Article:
After years as a franchisee, I wanted to see what the other side of the equation looked like. That led me to actively pursue an opportunity with a franchise company that had great relationships with their franchises, which I ultimately found at RE/MAX. I joined RE/MAX in 1998 as a franchise development consultant and rose through the ranks quickly. Three promotions in seven years had me serving as vice president of U.S. regional development in 2005, overseeing seven regional business units of 1,100 offices and 14,000 real estate agents.
A year later I was asked to move to RE/MAX’s international division (or global development department), where I inherited a network of about 55 countries. When I left RE/MAX, we had operations in more than 100 countries and territories, over 3,800 offices outside of the United States, and more than 54,000 agents that my team and I were responsible for. We added about 65 countries and territories to our network over that period.
The international division operated almost as a stand-alone business unit, and I used the position as an opportunity to learn even more about being a franchisee and a franchisor anywhere around the world. The knowledge and experience I gathered at RE/MAX has prepared me for what’s ahead: achieving great growth and building meaningful relationships at SpeedPro.
What inspired you to commit your career to franchising?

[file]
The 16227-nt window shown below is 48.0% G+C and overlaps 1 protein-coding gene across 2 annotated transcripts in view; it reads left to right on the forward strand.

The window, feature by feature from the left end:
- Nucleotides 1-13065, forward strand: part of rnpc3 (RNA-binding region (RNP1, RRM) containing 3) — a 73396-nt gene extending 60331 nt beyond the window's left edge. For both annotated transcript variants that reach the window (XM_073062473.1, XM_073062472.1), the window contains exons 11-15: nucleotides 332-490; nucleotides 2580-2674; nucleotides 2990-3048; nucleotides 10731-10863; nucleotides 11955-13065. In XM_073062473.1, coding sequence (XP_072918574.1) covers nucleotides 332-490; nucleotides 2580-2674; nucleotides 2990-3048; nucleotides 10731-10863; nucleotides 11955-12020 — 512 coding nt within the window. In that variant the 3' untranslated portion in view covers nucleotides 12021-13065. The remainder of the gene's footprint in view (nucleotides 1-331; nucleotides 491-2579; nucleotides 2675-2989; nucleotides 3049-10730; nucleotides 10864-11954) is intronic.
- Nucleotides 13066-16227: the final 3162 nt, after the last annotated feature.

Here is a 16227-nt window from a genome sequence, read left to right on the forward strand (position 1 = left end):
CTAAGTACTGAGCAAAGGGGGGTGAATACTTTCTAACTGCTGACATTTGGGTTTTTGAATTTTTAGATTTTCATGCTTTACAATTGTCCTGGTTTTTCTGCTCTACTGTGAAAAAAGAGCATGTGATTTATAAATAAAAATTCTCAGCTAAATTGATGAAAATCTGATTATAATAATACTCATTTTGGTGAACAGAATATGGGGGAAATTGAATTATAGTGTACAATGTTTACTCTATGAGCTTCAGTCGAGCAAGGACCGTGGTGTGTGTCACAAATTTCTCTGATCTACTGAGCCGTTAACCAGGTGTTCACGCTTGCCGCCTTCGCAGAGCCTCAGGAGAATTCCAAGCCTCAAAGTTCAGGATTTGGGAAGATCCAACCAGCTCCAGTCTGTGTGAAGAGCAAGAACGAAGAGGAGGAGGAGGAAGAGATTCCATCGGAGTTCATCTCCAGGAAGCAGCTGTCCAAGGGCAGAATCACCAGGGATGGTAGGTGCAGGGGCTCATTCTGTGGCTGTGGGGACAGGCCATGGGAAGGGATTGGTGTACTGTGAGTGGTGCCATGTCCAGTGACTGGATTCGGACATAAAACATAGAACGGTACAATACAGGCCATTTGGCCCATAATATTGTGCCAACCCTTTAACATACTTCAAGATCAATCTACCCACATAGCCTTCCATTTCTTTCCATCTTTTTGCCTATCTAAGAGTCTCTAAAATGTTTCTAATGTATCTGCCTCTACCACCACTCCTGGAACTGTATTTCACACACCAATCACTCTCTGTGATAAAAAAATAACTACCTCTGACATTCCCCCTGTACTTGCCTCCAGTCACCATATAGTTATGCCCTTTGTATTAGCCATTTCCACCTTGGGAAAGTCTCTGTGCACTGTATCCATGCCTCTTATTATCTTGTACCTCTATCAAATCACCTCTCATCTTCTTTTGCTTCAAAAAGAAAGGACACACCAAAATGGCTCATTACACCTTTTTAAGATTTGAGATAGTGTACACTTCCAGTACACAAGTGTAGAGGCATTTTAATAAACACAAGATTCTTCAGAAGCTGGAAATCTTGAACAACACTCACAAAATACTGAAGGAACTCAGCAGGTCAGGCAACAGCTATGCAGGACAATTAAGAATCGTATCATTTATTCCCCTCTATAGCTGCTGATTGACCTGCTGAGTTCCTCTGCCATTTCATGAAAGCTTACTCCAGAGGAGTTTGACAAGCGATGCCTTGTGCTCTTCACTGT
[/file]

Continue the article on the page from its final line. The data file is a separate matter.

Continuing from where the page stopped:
I love the entrepreneurial nature of franchising, especially the B2B design that’s at the core of the SpeedPro business model. In fact, SpeedPro is nearly 100 percent B2B, and I really thrive in that configuration. While my Baskin-Robbins operated on more of a management model – where the business drove customers into the store with consumer advertising – SpeedPro and RE/MAX both require pioneering tactics for customer acquisition and retention. Baskin-Robbins was more process-driven, while SpeedPro is all about collaboration, consultation and solving customer problems with creativity and innovation. Our most successful SpeedPro studios have grown through impactful personal promotion – i.e., showing the customer why they would want to work with their individual studio, their creativity and their ability to perform. Franchising – especially at SpeedPro – is that perfect balance of being in business for yourself and not by yourself.